During a Philadelphia Phillies season in which the team has shown some progress, the current shortstop remains an inconsistent question mark.
Coming into the season, shortstop Freddy Galvis was looked at as nothing more than a placeholder. Top prospect J.P. Crawford would eventually take over the position, possibly even late in this 2016 season. This meant that Galvis just had to keep the spot warm for him until Crawford was ready.
While Galvis hasn’t contributed much with the bat, his glove has been another story. Coming into Sunday’s game he was hitting for a paltry .230/.264/.363 slash line, albeit with 11 home runs.
His entire offensive game is worth only 62 wRC+, which makes Galvis the worst hitter in the National League among qualifiers. Even though not much was ever expected from Galvis’ bat, this is sub par production from the shortstop position.
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But even with those unsightly numbers, Galvis is worth 0.8 fWAR. How is it possible? The answer lies in his glove.
Galvis has been the best defensive player on the Phillies this season, posting 13.6 defensive WAR, according to Fangraphs.
His UZR/150 of 11.1 is good for ninth among all shortstops in the game. Even in the most basic sense of fielding that most fans use, how many errors committed, Galvis only has six. It’s exactly the type of glove a manager wants at the position.
Is he the Gold Glove Award winner for the National League this year? His manager certainly thinks so, saying as much in a late May interview.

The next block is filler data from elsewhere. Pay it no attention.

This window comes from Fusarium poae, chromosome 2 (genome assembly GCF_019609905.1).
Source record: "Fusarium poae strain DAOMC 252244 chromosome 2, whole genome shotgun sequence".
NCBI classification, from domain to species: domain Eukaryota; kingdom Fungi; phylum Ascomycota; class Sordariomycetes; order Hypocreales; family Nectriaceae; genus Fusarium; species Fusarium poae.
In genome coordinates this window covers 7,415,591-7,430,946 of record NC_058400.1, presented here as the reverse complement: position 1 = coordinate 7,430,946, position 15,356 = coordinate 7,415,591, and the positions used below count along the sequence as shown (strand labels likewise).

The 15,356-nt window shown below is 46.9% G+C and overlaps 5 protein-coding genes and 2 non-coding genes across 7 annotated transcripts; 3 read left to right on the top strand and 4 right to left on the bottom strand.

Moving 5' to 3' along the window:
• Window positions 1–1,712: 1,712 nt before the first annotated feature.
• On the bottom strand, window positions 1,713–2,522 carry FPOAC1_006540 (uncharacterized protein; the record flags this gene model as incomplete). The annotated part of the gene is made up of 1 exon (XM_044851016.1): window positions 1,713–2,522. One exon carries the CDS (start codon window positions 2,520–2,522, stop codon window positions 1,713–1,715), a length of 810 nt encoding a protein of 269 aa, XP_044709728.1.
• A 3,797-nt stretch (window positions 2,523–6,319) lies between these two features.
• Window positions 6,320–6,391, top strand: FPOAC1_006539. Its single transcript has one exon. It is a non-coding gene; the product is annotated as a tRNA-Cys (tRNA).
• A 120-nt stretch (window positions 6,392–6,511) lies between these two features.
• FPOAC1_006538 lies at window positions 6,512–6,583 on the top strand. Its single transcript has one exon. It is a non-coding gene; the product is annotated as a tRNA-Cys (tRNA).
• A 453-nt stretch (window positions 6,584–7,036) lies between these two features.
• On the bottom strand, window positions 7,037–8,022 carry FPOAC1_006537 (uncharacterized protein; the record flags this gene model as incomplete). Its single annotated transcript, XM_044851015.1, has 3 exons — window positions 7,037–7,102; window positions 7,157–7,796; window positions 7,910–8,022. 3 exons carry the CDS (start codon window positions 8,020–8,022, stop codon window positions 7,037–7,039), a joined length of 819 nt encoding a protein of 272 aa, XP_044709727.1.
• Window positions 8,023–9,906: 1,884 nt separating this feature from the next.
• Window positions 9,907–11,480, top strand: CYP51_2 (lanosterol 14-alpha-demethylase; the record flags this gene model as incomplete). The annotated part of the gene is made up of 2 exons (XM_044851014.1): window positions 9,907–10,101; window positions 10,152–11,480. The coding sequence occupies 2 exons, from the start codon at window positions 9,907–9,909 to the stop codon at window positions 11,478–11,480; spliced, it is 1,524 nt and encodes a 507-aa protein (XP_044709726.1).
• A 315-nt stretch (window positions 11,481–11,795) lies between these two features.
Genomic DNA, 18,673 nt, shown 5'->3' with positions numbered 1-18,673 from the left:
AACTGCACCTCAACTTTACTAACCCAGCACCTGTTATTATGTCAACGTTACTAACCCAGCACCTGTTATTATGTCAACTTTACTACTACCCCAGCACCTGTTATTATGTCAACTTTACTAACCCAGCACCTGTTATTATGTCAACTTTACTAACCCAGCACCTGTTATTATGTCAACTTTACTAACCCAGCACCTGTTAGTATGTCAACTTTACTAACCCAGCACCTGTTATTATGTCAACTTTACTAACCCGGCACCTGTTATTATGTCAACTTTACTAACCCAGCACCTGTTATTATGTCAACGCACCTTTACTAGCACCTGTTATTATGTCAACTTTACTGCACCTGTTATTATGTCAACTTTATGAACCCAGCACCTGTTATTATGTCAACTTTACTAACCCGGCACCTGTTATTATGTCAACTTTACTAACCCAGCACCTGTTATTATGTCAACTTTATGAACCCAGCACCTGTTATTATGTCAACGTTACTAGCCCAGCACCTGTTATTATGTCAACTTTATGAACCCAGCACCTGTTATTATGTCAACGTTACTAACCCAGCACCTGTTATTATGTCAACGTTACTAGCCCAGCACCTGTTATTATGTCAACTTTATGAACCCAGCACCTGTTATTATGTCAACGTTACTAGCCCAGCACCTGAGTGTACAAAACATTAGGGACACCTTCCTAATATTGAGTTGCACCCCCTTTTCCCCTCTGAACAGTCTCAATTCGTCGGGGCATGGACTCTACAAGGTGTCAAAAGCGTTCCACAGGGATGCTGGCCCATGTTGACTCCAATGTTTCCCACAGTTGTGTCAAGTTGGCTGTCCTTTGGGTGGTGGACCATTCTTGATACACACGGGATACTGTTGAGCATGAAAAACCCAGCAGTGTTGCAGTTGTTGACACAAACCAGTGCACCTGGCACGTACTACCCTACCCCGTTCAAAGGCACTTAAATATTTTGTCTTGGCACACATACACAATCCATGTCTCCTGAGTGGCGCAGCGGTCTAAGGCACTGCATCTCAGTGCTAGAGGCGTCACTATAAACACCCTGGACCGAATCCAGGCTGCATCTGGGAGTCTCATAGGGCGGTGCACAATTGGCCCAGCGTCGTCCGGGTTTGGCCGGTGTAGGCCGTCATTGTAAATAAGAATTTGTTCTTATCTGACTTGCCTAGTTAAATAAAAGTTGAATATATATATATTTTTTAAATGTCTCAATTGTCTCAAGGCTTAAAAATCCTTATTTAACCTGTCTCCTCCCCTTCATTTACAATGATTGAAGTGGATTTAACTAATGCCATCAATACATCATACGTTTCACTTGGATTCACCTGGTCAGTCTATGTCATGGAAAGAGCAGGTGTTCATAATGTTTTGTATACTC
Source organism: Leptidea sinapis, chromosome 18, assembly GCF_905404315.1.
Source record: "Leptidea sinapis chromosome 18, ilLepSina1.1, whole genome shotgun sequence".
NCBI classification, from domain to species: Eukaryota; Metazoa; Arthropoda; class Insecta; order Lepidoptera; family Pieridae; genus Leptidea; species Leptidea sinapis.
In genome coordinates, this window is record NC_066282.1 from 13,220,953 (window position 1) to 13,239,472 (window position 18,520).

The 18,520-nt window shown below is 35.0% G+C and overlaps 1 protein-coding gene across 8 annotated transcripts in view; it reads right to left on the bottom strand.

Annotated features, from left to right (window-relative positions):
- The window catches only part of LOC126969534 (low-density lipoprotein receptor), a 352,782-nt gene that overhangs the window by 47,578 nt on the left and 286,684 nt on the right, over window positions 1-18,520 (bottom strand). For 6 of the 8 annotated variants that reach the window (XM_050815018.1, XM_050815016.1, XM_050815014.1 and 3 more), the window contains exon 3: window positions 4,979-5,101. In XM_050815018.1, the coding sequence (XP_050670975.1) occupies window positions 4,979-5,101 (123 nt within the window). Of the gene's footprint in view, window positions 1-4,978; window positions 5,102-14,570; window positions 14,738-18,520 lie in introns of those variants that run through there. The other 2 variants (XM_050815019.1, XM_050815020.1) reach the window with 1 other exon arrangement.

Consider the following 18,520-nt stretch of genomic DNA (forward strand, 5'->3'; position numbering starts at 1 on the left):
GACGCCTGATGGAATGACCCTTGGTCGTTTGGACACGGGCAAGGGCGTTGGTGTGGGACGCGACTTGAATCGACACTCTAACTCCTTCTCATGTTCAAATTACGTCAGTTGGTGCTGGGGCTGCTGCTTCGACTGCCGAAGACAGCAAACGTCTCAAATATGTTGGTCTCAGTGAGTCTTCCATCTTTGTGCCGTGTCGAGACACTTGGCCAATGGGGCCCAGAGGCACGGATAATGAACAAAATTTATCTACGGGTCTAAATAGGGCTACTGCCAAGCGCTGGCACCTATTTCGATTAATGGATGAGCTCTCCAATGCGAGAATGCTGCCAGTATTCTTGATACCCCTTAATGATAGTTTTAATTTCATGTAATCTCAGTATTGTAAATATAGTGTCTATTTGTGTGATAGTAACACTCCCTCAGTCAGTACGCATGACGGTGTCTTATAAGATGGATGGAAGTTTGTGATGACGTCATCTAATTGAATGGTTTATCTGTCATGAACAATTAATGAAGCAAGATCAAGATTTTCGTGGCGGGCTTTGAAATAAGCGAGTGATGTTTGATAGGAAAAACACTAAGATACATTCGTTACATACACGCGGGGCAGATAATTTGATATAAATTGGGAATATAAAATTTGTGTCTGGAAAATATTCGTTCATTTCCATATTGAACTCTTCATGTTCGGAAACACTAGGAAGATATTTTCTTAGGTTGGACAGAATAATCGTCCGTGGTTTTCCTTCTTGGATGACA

"“He’s making every play there is,” manager Pete Mackanin said Saturday. “If he’s not the best shortstop in the league, I’d like to see the guy that’s playing as consistent defense as he is.”"
He certainly has produced a great resume this year. Take a look back here at some of his more spectacular and acrobatic plays of the season to this point:
While these are truly some outstanding plays, a look at the numbers would seem to suggest that Galvis comes up a bit short in the Gold Glove race.
Advanced fielding statistics are difficult to use since they generally seem to stabilize after multiple seasons of use instead of just a single season. Nevertheless, it’s what we have now to help determine the best of the best.
Looking at Inside Edge’s view of how well players get to certain plays, Galvis is pretty much middle of the pack at getting to plays he should reach.
This is before we even get into a discussion that Gold Glove voting is essentially a popularity contest. Even with the new rules put into place, there is often many an eyebrow raised when the results are given out. This year will more than likely be not much different.
Based on most the objective evidence that is available, Galvis will probably not win the award. When results are announced, look for someone like Crawford or, more likely, Seager to be the one hoisting the trophy during awards season.
However, while Galvis continues to draw criticism from some in the fan base, much of it warranted due to inconsistency, it remains a fact that he plays a strong defensive shortstop for the Phillies.